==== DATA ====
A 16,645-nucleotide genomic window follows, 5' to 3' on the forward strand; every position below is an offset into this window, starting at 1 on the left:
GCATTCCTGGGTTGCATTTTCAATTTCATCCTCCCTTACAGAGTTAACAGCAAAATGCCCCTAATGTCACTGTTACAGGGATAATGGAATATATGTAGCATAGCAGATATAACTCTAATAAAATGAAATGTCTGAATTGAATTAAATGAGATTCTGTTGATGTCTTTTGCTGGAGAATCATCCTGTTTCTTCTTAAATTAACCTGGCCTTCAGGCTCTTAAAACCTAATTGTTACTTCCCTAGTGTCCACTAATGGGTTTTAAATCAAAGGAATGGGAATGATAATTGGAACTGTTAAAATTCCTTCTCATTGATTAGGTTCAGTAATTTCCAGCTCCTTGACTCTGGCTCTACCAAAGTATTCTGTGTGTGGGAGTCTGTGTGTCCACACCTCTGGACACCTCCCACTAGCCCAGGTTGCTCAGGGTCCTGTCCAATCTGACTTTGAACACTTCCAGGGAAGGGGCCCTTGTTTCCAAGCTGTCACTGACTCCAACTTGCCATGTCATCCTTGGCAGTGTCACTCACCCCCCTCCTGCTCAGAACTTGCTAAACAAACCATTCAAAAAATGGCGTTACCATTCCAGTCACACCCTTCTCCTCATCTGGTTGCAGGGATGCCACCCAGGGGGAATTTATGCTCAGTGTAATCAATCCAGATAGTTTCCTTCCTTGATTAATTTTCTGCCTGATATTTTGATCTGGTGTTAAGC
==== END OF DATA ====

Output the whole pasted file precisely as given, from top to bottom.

A 16,645-nucleotide genomic window follows, 5' to 3' on the forward strand; every position below is an offset into this window, starting at 1 on the left:
GCATTCCTGGGTTGCATTTTCAATTTCATCCTCCCTTACAGAGTTAACAGCAAAATGCCCCTAATGTCACTGTTACAGGGATAATGGAATATATGTAGCATAGCAGATATAACTCTAATAAAATGAAATGTCTGAATTGAATTAAATGAGATTCTGTTGATGTCTTTTGCTGGAGAATCATCCTGTTTCTTCTTAAATTAACCTGGCCTTCAGGCTCTTAAAACCTAATTGTTACTTCCCTAGTGTCCACTAATGGGTTTTAAATCAAAGGAATGGGAATGATAATTGGAACTGTTAAAATTCCTTCTCATTGATTAGGTTCAGTAATTTCCAGCTCCTTGACTCTGGCTCTACCAAAGTATTCTGTGTGTGGGAGTCTGTGTGTCCACACCTCTGGACACCTCCCACTAGCCCAGGTTGCTCAGGGTCCTGTCCAATCTGACTTTGAACACTTCCAGGGAAGGGGCCCTTGTTTCCAAGCTGTCACTGACTCCAACTTGCCATGTCATCCTTGGCAGTGTCACTCACCCCCCTCCTGCTCAGAACTTGCTAAACAAACCATTCAAAAAATGGCGTTACCATTCCAGTCACACCCTTCTCCTCATCTGGTTGCAGGGATGCCACCCAGGGGGAATTTATGCTCAGTGTAATCAATCCAGATAGTTTCCTTCCTTGATTAATTTTCTGCCTGATATTTTGATCTGGTGTTAAGC